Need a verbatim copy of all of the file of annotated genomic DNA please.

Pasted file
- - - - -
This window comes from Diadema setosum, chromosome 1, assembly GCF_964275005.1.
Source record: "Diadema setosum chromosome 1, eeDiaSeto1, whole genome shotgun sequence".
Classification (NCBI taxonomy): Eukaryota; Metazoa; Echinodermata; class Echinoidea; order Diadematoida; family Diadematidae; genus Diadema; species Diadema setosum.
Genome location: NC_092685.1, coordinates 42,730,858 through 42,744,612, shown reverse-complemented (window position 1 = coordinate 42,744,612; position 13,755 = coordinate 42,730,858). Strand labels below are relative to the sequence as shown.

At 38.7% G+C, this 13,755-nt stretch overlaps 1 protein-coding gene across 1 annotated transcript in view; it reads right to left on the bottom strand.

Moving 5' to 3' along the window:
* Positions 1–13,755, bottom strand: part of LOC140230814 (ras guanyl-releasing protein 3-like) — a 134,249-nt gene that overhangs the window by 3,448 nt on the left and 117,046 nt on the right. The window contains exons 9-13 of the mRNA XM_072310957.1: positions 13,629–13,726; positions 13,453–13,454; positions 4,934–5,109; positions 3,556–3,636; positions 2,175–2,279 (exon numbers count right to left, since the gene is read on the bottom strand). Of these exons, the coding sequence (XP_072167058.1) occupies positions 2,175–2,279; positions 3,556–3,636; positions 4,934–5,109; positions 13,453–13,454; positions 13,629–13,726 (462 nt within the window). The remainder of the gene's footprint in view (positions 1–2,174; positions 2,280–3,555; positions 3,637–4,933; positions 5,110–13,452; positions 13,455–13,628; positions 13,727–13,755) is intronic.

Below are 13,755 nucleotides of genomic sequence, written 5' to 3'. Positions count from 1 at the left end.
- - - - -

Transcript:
This window comes from Diadema setosum, chromosome 1, assembly GCF_964275005.1.
Source record: "Diadema setosum chromosome 1, eeDiaSeto1, whole genome shotgun sequence".
Classification (NCBI taxonomy): Eukaryota; Metazoa; Echinodermata; class Echinoidea; order Diadematoida; family Diadematidae; genus Diadema; species Diadema setosum.
Genome location: NC_092685.1, coordinates 42,730,858 through 42,744,612, shown reverse-complemented (window position 1 = coordinate 42,744,612; position 13,755 = coordinate 42,730,858). Strand labels below are relative to the sequence as shown.

At 38.7% G+C, this 13,755-nt stretch overlaps 1 protein-coding gene across 1 annotated transcript in view; it reads right to left on the bottom strand.

Moving 5' to 3' along the window:
* Positions 1–13,755, bottom strand: part of LOC140230814 (ras guanyl-releasing protein 3-like) — a 134,249-nt gene that overhangs the window by 3,448 nt on the left and 117,046 nt on the right. The window contains exons 9-13 of the mRNA XM_072310957.1: positions 13,629–13,726; positions 13,453–13,454; positions 4,934–5,109; positions 3,556–3,636; positions 2,175–2,279 (exon numbers count right to left, since the gene is read on the bottom strand). Of these exons, the coding sequence (XP_072167058.1) occupies positions 2,175–2,279; positions 3,556–3,636; positions 4,934–5,109; positions 13,453–13,454; positions 13,629–13,726 (462 nt within the window). The remainder of the gene's footprint in view (positions 1–2,174; positions 2,280–3,555; positions 3,637–4,933; positions 5,110–13,452; positions 13,455–13,628; positions 13,727–13,755) is intronic.

Below are 13,755 nucleotides of genomic sequence, written 5' to 3'. Positions count from 1 at the left end.